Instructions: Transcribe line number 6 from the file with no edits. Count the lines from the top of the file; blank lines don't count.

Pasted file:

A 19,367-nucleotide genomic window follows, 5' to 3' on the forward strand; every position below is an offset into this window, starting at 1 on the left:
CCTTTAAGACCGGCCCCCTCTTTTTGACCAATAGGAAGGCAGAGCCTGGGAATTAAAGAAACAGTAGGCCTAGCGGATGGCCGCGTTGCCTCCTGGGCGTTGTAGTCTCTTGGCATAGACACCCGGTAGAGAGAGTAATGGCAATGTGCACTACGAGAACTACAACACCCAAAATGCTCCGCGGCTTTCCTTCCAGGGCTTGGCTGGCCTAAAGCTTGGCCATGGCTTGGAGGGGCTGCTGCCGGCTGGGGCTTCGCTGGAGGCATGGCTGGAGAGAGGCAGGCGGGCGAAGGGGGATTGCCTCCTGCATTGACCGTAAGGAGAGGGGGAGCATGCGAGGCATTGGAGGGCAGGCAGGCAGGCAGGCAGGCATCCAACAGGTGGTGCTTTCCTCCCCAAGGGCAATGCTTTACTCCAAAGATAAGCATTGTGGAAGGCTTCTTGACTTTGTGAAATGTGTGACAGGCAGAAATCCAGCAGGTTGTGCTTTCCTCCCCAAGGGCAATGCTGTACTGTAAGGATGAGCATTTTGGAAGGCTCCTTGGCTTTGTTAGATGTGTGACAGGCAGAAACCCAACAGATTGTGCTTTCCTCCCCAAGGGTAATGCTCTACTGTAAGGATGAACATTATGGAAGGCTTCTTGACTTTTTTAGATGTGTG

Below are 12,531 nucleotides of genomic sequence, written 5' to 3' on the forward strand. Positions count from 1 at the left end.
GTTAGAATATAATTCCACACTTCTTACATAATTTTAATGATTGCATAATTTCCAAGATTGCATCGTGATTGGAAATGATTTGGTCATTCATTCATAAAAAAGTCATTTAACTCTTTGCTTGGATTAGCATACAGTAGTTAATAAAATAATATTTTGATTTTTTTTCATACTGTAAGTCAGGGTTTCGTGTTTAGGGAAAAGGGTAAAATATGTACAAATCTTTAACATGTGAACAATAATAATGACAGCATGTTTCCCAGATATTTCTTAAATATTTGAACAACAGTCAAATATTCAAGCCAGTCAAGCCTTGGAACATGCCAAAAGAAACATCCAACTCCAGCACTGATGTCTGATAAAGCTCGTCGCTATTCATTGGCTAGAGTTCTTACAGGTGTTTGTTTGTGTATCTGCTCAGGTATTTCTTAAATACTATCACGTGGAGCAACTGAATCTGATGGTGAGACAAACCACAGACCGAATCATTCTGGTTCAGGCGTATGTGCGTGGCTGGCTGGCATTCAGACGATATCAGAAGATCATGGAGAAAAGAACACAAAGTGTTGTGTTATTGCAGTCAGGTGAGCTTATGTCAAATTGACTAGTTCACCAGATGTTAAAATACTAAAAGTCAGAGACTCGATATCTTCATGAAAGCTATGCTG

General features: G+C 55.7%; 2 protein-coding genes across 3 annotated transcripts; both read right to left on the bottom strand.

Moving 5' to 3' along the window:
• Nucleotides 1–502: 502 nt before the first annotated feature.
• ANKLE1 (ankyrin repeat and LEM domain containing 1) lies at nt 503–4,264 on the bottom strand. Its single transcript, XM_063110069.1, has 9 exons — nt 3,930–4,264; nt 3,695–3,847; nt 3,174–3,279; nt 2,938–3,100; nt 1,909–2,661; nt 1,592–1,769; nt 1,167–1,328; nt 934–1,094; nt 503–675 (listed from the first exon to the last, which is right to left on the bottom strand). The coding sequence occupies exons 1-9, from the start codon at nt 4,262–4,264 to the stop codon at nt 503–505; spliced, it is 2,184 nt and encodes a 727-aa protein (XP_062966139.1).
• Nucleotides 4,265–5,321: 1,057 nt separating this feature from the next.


Moving 5' to 3' along the window: